The Shanghai Composite, the benchmark equity index for stocks trading on mainland China, has tumbled almost 13 percent over the past month, but that slide is not a factor in MSCI Inc. (NYSE: MSCI)'s decision regarding the inclusion of China A-shares in major global equity indexes such as the MSCI Emerging Markets Index.
“U.S. index provider MSCI said recent violent market gyrations in China, and a barrage of interventions by the authorities to stop the rout, will not be a factor in deciding whether to include China-listed shares in its emerging markets index,” according to a Reuters report out late Tuesday night.
In June, MSCI delayed the inclusion of A-shares in its global indexes, saying in a statement issued at that the time “Liquidity is a critical component of the investment process. Regardless of the channel they use, investors say that they need access to daily liquidity. They believe that this access should apply to all investment vehicles.”
Ah, liquidity. The notion of being able to buy and sell with ease and what should be a tenet of market accessibility, one of the issues MSCI cited in delaying the A-shares promotion. Though it was not mentioned in the Reuters report, it is not outlandish to assert that Beijing's heavy-handed approach in attempting to manage the mainland sell-off threatened market accessibility with freezing, on some days, more than half stocks trading in Shanghai and Shenzhen.
Still, the perception that A-shares are still on track to join MSCI indexes could provide some temporary relief for exchange traded funds such as the Deutsche X-trackers Harvest CSI 300 China A-Shares ETF (NYSE: ASHR), the largest A-shares ETF trading in New York; and the KraneShares Bosera MSCI China A ETF (NYSE: KBA), the only A-shares in the U.S. tracking an MSCI index.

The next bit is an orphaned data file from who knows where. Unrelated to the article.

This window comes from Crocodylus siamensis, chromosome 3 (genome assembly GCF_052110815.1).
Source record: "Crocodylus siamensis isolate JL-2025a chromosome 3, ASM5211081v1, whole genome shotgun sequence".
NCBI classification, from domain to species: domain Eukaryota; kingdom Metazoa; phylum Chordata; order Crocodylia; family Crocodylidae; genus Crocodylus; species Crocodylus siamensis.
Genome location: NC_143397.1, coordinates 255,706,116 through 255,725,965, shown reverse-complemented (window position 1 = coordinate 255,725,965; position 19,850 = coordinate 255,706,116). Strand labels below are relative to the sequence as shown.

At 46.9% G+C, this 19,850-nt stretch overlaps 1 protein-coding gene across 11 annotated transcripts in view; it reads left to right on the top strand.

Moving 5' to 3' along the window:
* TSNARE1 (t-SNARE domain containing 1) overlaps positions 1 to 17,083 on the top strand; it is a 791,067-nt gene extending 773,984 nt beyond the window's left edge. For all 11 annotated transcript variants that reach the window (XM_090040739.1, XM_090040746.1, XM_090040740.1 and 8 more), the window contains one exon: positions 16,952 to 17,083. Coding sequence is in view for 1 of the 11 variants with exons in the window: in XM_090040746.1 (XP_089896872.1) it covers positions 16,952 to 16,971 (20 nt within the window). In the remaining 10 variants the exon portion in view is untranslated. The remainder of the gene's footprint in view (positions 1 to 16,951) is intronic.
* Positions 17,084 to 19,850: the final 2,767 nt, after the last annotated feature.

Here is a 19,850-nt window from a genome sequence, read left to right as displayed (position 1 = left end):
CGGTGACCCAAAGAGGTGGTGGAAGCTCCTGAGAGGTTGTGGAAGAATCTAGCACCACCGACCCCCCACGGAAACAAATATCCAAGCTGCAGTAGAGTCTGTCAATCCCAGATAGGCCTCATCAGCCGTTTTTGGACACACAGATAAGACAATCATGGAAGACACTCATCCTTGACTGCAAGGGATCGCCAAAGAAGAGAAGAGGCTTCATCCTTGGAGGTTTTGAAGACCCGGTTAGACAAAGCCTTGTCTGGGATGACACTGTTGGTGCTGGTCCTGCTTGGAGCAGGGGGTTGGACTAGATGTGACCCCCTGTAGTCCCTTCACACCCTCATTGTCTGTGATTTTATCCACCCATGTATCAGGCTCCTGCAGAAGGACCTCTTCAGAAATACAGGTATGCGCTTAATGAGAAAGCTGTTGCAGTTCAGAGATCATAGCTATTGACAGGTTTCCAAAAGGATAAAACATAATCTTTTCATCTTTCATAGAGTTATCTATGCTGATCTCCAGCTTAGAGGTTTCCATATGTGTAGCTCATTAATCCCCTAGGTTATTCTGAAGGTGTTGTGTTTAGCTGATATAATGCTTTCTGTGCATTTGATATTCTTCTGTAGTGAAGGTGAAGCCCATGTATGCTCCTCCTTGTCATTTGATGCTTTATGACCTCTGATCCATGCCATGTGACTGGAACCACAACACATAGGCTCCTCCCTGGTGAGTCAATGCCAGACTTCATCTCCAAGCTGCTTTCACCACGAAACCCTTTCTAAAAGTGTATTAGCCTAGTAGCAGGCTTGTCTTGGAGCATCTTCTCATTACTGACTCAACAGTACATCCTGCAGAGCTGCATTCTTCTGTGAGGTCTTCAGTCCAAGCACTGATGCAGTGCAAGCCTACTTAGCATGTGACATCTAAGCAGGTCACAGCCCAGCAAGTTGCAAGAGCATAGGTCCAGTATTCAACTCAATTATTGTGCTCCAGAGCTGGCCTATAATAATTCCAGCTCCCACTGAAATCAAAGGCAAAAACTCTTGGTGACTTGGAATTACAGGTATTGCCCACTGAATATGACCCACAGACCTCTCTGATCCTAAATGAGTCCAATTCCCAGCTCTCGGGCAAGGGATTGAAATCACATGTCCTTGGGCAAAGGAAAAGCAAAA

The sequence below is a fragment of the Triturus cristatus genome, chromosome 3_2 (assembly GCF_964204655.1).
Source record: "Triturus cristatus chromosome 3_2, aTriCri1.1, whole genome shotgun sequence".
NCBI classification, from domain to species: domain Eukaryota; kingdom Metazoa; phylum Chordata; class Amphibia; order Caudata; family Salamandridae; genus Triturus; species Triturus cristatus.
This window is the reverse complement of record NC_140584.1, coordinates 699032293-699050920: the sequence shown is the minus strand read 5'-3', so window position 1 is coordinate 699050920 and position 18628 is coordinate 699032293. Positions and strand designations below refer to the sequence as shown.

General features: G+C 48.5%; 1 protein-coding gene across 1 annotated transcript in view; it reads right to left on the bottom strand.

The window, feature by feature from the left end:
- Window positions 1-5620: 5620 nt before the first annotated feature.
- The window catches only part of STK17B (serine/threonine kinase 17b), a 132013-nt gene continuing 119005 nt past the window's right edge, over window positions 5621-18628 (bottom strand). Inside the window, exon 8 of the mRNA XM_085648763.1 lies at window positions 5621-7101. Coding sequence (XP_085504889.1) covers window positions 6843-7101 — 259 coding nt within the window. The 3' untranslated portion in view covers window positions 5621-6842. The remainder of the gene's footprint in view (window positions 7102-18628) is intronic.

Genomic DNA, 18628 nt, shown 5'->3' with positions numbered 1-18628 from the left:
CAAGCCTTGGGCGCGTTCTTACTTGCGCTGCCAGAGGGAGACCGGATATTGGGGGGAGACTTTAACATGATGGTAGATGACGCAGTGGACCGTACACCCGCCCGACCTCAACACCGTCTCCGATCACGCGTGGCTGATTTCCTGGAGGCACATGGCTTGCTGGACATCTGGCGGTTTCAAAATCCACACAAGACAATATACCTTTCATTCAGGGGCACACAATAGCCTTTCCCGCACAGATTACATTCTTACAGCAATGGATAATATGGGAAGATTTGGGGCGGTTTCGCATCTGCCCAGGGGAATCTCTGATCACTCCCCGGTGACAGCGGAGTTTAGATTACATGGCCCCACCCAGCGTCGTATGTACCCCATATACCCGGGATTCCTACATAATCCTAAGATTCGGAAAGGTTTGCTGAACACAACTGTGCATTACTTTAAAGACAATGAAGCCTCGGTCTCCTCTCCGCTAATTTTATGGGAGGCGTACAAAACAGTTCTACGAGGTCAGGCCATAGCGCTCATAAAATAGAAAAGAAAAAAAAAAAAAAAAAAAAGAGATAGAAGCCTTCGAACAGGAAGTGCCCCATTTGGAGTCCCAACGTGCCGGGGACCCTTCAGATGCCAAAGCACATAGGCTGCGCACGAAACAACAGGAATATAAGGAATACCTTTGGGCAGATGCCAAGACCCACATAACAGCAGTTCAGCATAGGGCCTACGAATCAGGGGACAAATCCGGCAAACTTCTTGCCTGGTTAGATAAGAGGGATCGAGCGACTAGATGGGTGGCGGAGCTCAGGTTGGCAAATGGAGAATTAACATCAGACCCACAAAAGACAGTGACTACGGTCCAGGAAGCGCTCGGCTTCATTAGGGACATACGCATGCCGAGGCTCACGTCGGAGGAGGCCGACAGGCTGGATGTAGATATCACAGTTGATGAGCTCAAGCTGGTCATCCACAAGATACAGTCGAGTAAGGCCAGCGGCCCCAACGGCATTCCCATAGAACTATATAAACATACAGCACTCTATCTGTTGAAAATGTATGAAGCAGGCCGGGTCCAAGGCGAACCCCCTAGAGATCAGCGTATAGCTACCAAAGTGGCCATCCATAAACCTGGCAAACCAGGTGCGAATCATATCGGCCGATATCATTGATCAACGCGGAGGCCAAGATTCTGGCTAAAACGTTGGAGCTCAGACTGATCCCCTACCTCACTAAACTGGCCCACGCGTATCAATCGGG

Over the past three months, nine of the 10 worst-performing non-leveraged ETFs are China or China-heavy funds and four of those nine are A-shares ETFs.
In June, MSCI said it could lift A-shares to its international indexes outside of its regular reclassification schedule. As for the the Renminbi Qualified Foreign Institutional Investor (RQFII) scheme, which allows the funds to purchase A-shares equities, MSCI said, “Global investors told MSCI that having reliable access to quota is a critical requirement.”
ASHR and its small-cap counterpart, the Deutsche X-trackers Harvest CSI 500 China A-Shares Small Cap Fund (NYSE: ASHS), have, on occasion, been forced to limit creations due to robust demand, but Deutsche Asset & Wealth Management, the sponsor of those ETFs, has consistently been able to quickly procure additional quota for ASHR and ASHS.
In May, MSCI rival FTSE Russell said it would allow A-shares into the FTSE Emerging Markets Index and other global benchmarks. That decision means the Vanguard FTSE Emerging Markets ETF (NYSE: VWO), the largest emerging markets ETF, will add A-shares later this year.
“A decision to include domestic Chinese stocks in the MSCI Emerging Markets Index would have injected $400 billion of funds from asset managers, pension funds and insurers into mainland China's equity markets over time, MSCI has estimated,” according to Reuters.
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